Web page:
The Marshall Plan with Africa, released earlier this year, is effectively a blueprint for tackling a range of challenges on the continent — chief among them the problems that could result from Africa’s likely population explosion by 2050.
The proposal aims to be an “integrated overall approach” to address issues ranging from food security, good governance to social concerns, Gerd Müller, the federal minister for economic cooperation and development, explained during a business summit in Nairobi in February.
The plan positions Germany to help African governments with more than 100 different reform ideas that fall under three broad pillars: Economic activity, trade and employment; peace and security; and democracy and the rule of law. Each pillar includes recommendations for African country governments, the German government and the larger international community. Some are quite specific, for example a call on African countries to support a continental human rights court. Others offer more vague guidance, as in the call for international partners to “promote local value chains.”
Throughout, the plan emphasizes improving the investment climate. Among the proposed initiatives are plans to help create incentive packages for businesses. It also floats the idea of using ODA funds to secure private investments.
“It’s not the governments that will create all the long-term employment opportunities that are needed, it’s the private sector,” the plan reads. “So it’s not subsidies that Africa needs so much as more private investment.”
The plan also looks to directly seed the ground for investors. It would support programs that promote peace, security and anti-corruption efforts, in order to better protect investment. It would also look to boost job and vocational training initiatives to prepare young people for the workforce. Traditional development initiatives, including improving health, education systems and infrastructure, would also likely continue.
“We need more ODA funds to meet the current challenges,” the plan says, without specifying an ideal amount. In 2015, the German government spent about 16 billion euros ($17.8 billion) on ODA — the third highest amount in the world behind the United States and the United Kingdom.
Still, “it’s definitely a pro-private investment shift and a bit away from ODA,” said Manfred Öhm, the head of the Africa department at Friedrich Ebert Stiftung. The German political foundation, which draws some financial support from the government, runs a range of development programs in Africa.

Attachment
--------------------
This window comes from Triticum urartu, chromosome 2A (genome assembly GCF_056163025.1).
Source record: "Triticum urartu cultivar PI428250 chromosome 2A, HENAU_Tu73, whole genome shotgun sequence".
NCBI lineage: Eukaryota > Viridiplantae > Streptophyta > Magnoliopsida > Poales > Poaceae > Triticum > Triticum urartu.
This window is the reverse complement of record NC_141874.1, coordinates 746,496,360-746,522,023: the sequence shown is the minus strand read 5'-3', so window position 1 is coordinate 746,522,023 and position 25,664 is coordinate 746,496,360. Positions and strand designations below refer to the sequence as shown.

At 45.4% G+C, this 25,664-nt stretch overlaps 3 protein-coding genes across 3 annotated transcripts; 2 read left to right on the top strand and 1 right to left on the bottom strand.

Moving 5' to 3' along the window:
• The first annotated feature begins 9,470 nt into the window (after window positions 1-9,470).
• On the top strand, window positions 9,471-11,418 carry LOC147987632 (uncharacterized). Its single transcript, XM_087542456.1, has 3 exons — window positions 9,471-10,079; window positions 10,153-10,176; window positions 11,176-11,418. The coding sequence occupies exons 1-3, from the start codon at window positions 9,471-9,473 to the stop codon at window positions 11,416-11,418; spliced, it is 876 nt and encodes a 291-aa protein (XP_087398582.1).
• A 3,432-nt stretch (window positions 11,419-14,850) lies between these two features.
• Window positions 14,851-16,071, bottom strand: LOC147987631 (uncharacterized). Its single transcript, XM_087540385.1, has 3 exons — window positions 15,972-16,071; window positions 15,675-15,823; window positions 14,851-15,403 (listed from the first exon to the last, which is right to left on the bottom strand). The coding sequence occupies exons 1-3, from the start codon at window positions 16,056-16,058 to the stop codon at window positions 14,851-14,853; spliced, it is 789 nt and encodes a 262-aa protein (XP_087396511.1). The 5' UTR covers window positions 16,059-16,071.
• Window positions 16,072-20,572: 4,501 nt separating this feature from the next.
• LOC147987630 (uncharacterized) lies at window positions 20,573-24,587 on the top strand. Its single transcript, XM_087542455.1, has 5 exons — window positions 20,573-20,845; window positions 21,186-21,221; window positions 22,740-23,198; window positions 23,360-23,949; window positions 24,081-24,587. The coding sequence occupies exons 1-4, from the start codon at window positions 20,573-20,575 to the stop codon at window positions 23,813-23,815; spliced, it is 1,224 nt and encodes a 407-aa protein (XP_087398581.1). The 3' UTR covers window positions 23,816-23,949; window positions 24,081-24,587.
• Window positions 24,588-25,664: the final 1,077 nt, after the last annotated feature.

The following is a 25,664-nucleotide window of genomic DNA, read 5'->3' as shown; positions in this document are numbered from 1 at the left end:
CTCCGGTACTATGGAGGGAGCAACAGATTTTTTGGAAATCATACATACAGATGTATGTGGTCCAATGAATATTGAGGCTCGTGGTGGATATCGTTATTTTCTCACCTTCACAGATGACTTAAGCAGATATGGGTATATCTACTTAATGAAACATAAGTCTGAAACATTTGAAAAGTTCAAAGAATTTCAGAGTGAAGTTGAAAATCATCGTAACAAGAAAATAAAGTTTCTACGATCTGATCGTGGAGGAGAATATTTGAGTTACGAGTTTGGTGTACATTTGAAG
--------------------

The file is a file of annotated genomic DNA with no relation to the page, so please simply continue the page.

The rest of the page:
Implications for the G-20 relationship with Africa
If expanded, some advocates say the plan could have a significant impact, in part because Germany looks to be positioning itself as a policy-leading donor on the continent. The draft was released in a year when Germany is hosting the G-20, and has made re-evaluating its relationship with Africa a priority. Already, German officials appear to be reframing the plan, which is the vision of one ministry, as part of the larger discussion of the G-20’s relationship with Africa.
Speaking to the African Union last October, German Chancellor Angela Merkel pledged to “make the issues that concern you in Africa one of the priorities of the G-20 agenda, and also launch a large-scale initiative with Africa to this end.” The first step, the G-20 African Partnership Conference, will be designed to encourage private investment, sustainable infrastructure and employment in Africa.
The plan could form a significant part of the broader global discussion about the international community’s relationship with Africa, according to Jamie Drummond, the co-founder and executive director of ONE, a grassroots organization fighting extreme poverty and preventable diseases, particularly in Africa.
“This G-20 could and must herald a more coordinated push with Africa than we’ve seen since 2005 and Gleneagles,” Drummond said, referring to the U.K.-hosted G-8 summit that agreed to double aid to Africa, and eliminate the debts of some of the world’s poorest countries.
Drummond is looking for something equally bold to emerge — or at least begin — in Hamburg, where Germany is hosting its G-20. He would like to see momentum towards improving the quality and quantity of funding for education, increasing funds for women’s empowerment and entrepreneurship and an emphasis on good governance, alongside any focus on improving the climate for private investment.
“The private sector approach is incredibly important,” he said. “But if it was the only thing that was being proposed, that would not be enough.”
With Africa’s population set to more than double by 2050, from 1.2 billion to 2.5 billion, according to the Population Reference Bureau, “African development is now clearly central to European and G-20 security into the twenty-first century,” he said. “That’s what this G-20 acknowledges and now we must urgently act on that.”
Domestic support for the plan
The Marshall Plan proposal will need to pull in new elements and some more collaborators — including from within the German government — if it is to be relevant, some analysts warn.
Given what it hopes to achieve, the proposal doesn’t yet include enough partners, said Stefan Brüne, an associate fellow at the German Council on Foreign Relations. The federal ministry for economic cooperation and development may not be the best body to strengthen democracy, for example, he said.
“They are not in a position to really address these problems,” he said, compared to their counterparts in the ministry of foreign affairs, for instance, who can exert more political pressure.